‘Let’s go out for a coffee!’ is a collective declaration of the coffee-drinking-leisure-hungry generation that we’re in.

I’m a self-confessed coffee shop lover. It’s part of the culture of this generation. No longer do people invite a friend home for a cuppa, instead we outsource our hospitality to a coffee shop.

I went to the gym and was trying to swipe in with what I thought was my gym membership card and I looked down at my Costa loyalty card. You can tell which one I use more.

I use coffee shops for all sorts: to meet friends, to work, for meetings, to pray and journal. The quality of the coffee and the strength of the free wifi is the clincher as to which place you’ll find me.

I enjoy not just being tucked away inside my church office prepping sermons and sending emails, I want to be out where people are. And there are opportunities there to make the most of.

The coffee shop can be a metaphor for any social spaces that we find ourselves in and these social spaces give us unique opportunities for building relationships and sharing our faith.

Places of leisure outside of work and home have been called ‘Third Places’ by social commentators.

The phrase ‘third place’ was coined by a sociologist called Roy Oldenburg in his book ‘The Great, Good Place’. The idea is that our first place is home, our second place is work, and third places are the social spaces. The places we go outside of work and home to relax, meet friends, unwind, indulge our interests. For me it’s a coffee shop but it could just as easily be a pub, a gym class, a shopping centre, a book club.

Social spaces are an important part of our personal lives but also part of society, promoting social cohesion and a sense of community. I don’t stand in line in Caffé Nero just for a cup of coffee. It’s what that coffee represents. I’m not just paying £3 for an extra hot, skinny, one shot latte with vanilla please (yes I am one of those people), I’m paying for the social experience that surrounds that cup of coffee. The time with friends it gives, the atmosphere, the experience.

These third places give opportunities for us as Christians to share our faith in a way that is unique to first and second places.

Homes are often private unless we know someone really well. Work is often a place where personal interaction is harder, a more formal environment. We talk about what’s needed to get the job done. It’s in the third place that we let our guard down. That we allow people to know us more fully.

There seem to be different rules in third places. And what an opportunity that gives.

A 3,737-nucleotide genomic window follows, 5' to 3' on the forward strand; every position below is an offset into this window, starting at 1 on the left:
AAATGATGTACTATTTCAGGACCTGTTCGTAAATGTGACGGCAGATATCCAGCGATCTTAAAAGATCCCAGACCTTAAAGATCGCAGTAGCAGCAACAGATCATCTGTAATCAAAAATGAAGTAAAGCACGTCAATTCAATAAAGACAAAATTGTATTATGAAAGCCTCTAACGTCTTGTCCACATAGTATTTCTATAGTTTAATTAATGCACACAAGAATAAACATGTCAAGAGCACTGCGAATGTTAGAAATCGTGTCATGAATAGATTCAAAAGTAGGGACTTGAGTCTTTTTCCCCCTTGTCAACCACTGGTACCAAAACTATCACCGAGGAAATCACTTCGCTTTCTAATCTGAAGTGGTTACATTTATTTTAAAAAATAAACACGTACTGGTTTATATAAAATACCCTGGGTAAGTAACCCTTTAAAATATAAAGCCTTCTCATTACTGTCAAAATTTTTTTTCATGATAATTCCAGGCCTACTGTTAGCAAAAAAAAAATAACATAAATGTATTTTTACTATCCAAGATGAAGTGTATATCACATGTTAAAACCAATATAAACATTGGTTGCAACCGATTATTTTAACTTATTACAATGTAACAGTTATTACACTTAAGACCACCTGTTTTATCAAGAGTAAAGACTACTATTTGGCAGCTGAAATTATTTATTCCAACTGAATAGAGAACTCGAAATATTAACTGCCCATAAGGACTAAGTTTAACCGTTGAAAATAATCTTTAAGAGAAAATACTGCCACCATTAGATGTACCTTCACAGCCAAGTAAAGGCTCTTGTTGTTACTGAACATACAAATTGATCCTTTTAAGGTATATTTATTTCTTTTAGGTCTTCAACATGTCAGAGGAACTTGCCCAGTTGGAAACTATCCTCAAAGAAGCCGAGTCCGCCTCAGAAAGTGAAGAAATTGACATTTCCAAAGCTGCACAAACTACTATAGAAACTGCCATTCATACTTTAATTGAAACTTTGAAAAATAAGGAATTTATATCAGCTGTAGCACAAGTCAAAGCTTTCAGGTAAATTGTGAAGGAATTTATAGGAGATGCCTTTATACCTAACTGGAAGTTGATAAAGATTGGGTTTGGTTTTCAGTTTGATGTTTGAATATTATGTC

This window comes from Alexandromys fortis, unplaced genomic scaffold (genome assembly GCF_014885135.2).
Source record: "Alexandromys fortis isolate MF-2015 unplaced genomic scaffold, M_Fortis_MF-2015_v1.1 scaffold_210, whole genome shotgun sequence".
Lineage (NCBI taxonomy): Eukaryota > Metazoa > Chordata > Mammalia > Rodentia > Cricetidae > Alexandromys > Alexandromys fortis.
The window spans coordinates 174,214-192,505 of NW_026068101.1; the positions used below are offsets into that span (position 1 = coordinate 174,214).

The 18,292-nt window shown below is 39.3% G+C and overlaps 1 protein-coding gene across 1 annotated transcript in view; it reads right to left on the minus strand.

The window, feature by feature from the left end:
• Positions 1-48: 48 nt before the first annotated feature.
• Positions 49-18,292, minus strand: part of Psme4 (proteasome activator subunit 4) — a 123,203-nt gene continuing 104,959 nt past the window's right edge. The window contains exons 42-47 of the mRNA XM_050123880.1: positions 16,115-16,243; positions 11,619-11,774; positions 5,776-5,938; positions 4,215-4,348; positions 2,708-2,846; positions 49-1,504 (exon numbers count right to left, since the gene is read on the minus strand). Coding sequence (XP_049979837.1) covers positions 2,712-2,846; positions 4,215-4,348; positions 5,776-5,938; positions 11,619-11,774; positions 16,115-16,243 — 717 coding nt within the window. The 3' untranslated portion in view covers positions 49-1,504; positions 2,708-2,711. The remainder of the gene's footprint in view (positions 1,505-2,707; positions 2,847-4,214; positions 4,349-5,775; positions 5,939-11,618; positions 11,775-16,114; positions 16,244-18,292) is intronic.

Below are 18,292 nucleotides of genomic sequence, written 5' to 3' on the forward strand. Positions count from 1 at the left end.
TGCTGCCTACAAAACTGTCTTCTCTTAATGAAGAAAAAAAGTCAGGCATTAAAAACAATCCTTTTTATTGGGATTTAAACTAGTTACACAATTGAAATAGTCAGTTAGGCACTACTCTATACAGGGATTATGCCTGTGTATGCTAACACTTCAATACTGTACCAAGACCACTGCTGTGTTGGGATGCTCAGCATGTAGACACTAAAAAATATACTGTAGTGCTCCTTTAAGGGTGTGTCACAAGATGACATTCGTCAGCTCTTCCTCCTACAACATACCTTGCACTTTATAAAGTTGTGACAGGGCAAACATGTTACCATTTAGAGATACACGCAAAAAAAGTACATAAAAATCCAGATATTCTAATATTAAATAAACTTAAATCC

You don’t have to look very far in the gospels to see Jesus in third places. In a society where third place experiences were pretty much always around food that’s where Jesus often was. He was less often at the synagogue and more often eating with people. Or at wells – the meeting place where people gathered. Or sitting on a hillside with people around him telling stories.

Jesus teaches what we as believers are supposed to bring in the places we find ourselves –   salt and light. In the sermon on the mount he says:

13 “Let me tell you why you are here. You’re here to be salt-seasoning that brings out the God-flavours of this earth. If you lose your saltiness, how will people taste godliness? You’ve lost your usefulness and will end up in the garbage.

14-16 “Here’s another way to put it: You’re here to be light, bringing out the God-colours in the world. God is not a secret to be kept. We’re going public with this, as public as a city on a hill. If I make you light-bearers, you don’t think I’m going to hide you under a bucket, do you? I’m putting you on a light stand. Now that I’ve put you there on a hilltop, on a light stand—shine! Keep open house; be generous with your lives. By opening up to others, you’ll prompt people to open up with God, this generous Father in heaven. (Matt 5: 13-16 The Message)

This is part of Jesus’ teaching about how to live as his disciples. As Christians we are to enhance the God colours and God flavours of the world. There is no divide between spiritual places like church and worldly places like cafes. They’re all spiritual! God is there with me just as much as he is in my church building. We can enhance the God colours and God flavours when we’re in third places.

When I’m in a coffee shop with a friend and am looking for meaningful opportunities, then Jesus’ presence can transform a social situation. We can prompt people to open up with God – to get to know this generous Father in heaven.

I’ve prayed with people in coffee shops, cried with people in coffee shops, shared my testimony in coffee shops, shared prophetic words with strangers in coffee shops. And I’ve drunk way too much coffee.

We have total permission to be in third spaces. If I’m modelling myself on Jesus then I’d suggest I ought to be there, looking for what He’s doing and joining in.

Ellen Wild

Ellen is a minister at Chichester Baptist Church. She loves baking, running, theatre, coffee shops and inspiring people to share the good news of God's love.